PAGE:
World leaders gather in Japan's Osaka port city for a two-day summit with US-China trade war, Iran tensions and climate change on agenda.
Australian media organisations want journalists to be exempt from national security laws passed since 2012 which "would put them in jail just for doing their jobs."
Prime Minister Scott Morrison's re-election is likely to translate into tougher immigration laws and the repealing of 'Medevac' bill that would ensure seriously ill refugees are flown to mainland Australia for treatment.
Coalition returns to power in a stunning result, after opinion polls and odds-makers tipped the opposition Labor Party to win. The outcome ranks as Australia's biggest election upset since 1993, when Labor prime minister Keating returned to power.
Australian Prime Minister Scott Morrison in his victory speech dubs his surprised election win as a "miracle".
A closely watched poll showed Labor was going into Saturday's election with a slight advantage.
Scandals surrounding candidates have become recurring distractions for Australian Prime Minister Scott Morrison and opposition leader Bill Shorten this week as they attempt to sell their policies on the campaign trail ahead of the May 18 poll.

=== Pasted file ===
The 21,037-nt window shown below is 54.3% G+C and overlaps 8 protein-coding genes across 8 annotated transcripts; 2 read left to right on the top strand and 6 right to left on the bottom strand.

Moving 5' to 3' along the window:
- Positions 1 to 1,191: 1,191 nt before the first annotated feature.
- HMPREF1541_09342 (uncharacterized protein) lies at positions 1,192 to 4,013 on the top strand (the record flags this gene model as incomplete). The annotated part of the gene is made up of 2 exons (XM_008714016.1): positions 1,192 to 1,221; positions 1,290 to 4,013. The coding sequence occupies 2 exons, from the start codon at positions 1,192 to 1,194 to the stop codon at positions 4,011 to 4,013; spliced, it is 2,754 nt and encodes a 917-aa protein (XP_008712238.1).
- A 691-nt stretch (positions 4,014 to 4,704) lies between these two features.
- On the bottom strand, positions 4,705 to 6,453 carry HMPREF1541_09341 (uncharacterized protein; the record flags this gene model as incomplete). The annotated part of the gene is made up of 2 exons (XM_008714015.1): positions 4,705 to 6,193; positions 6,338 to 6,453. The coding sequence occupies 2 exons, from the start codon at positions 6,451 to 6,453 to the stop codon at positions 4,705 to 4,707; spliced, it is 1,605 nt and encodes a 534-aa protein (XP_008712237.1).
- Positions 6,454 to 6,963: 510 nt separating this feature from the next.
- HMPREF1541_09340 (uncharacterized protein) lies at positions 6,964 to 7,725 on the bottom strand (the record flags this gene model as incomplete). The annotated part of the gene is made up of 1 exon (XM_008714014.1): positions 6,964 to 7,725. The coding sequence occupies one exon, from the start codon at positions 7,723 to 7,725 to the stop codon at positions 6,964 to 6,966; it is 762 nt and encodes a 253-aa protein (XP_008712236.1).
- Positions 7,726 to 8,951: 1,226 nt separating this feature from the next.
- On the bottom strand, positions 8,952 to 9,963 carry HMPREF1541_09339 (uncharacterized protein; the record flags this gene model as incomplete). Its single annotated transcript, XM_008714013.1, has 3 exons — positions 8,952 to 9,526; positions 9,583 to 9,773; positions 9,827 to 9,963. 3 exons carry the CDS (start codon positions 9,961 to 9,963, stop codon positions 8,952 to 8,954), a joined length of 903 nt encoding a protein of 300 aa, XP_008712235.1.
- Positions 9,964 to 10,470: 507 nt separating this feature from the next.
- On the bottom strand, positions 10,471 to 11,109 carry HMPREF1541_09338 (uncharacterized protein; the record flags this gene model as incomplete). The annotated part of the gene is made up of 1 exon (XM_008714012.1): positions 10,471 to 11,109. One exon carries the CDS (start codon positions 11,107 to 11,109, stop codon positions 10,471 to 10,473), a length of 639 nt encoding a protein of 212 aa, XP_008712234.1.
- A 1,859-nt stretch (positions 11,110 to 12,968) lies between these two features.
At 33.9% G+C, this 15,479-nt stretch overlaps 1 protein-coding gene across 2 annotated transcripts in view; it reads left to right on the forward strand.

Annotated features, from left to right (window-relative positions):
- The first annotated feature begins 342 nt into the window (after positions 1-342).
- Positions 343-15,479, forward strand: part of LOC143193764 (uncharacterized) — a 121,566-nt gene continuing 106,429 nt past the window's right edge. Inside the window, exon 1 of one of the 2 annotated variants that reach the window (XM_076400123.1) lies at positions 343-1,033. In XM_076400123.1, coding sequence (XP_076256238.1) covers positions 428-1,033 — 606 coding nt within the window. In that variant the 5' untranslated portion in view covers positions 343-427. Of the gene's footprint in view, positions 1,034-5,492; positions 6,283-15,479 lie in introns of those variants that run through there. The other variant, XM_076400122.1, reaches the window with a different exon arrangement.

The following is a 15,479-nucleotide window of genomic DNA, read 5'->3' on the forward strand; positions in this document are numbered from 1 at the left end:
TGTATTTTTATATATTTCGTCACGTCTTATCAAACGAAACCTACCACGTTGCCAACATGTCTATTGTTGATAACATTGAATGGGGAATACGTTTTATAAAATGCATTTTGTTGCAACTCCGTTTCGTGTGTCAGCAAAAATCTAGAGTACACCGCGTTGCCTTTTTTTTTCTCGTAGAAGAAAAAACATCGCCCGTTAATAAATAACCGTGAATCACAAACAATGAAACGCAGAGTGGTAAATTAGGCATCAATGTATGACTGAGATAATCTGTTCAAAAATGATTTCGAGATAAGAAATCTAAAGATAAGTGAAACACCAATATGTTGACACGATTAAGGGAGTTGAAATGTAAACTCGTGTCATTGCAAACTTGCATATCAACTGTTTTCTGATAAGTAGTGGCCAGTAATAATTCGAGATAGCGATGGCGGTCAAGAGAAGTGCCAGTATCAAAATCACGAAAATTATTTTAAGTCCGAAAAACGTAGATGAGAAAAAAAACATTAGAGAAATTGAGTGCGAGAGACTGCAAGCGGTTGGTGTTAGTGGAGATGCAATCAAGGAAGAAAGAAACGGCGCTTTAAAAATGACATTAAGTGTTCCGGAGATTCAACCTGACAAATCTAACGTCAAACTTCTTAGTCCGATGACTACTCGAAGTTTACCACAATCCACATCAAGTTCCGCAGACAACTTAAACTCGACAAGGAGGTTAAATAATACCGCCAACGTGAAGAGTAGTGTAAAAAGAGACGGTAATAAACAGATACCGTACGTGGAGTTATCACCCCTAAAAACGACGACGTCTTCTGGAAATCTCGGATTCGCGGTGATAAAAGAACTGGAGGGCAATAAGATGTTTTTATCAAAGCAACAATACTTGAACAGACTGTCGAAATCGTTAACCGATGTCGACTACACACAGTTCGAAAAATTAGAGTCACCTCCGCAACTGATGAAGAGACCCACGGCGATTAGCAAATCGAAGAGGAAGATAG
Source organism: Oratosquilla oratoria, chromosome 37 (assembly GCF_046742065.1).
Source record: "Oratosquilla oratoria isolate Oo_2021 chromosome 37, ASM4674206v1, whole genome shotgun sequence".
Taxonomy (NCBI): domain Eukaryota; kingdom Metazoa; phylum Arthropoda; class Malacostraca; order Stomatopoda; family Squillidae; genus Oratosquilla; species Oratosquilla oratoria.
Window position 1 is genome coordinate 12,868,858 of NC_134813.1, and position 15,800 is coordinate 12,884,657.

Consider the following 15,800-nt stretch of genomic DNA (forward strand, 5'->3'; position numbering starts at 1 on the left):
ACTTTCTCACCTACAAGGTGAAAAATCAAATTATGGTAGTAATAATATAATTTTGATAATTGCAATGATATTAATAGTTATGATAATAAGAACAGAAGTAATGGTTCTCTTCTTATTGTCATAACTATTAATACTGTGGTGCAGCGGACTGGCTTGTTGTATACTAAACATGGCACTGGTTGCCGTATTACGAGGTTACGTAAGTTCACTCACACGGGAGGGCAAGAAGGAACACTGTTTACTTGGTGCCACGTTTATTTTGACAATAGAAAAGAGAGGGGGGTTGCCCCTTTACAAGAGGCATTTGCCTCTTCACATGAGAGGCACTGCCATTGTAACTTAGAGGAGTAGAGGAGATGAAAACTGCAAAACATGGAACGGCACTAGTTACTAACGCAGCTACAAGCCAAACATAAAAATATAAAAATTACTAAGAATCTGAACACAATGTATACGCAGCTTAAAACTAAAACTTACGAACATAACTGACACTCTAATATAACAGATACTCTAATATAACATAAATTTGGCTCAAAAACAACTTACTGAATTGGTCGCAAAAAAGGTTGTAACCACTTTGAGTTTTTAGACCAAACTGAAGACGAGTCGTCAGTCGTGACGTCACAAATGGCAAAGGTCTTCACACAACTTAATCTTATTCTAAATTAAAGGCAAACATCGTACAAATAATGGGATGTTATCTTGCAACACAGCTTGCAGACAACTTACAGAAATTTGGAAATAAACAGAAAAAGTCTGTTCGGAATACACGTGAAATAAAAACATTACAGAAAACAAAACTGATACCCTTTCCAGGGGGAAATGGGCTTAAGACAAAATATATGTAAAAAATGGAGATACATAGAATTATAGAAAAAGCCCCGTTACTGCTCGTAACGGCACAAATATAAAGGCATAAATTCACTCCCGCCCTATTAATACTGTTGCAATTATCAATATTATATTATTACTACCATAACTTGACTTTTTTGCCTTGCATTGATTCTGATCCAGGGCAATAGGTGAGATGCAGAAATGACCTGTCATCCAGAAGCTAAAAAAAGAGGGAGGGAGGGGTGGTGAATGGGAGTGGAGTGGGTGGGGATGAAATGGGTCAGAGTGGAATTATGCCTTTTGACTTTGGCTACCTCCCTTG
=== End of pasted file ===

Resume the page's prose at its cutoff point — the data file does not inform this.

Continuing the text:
At least 310 people were killed and hundreds more injured in a series of apparently coordinated attacks across Sri Lanka on Easter Sunday.
The election will pit Bill Shorten, a former labour union leader who has presented himself as the alternative prime minister for the past six years, and PM Scott Morrison, a leader who the Australian public is still getting to know.
The tough new legislation will be brought to parliament next week as Canberra pushes for social media companies to prevent their platforms from being "weaponised" by terrorists in the wake of the mosque attacks in New Zealand's Christchurch.
Australia's nationalist One Nation party allegedly sought millions of dollars from the US gun lobby and discussed weakening the country's strict gun control laws with the US National Rifle Association, Al Jazeera reported.
Former BBC editor Rifat Jawaid criticised the British broadcaster for its perspective and style about the massacre that took at least 50 lives in New Zealand, saying they have biased editorials.
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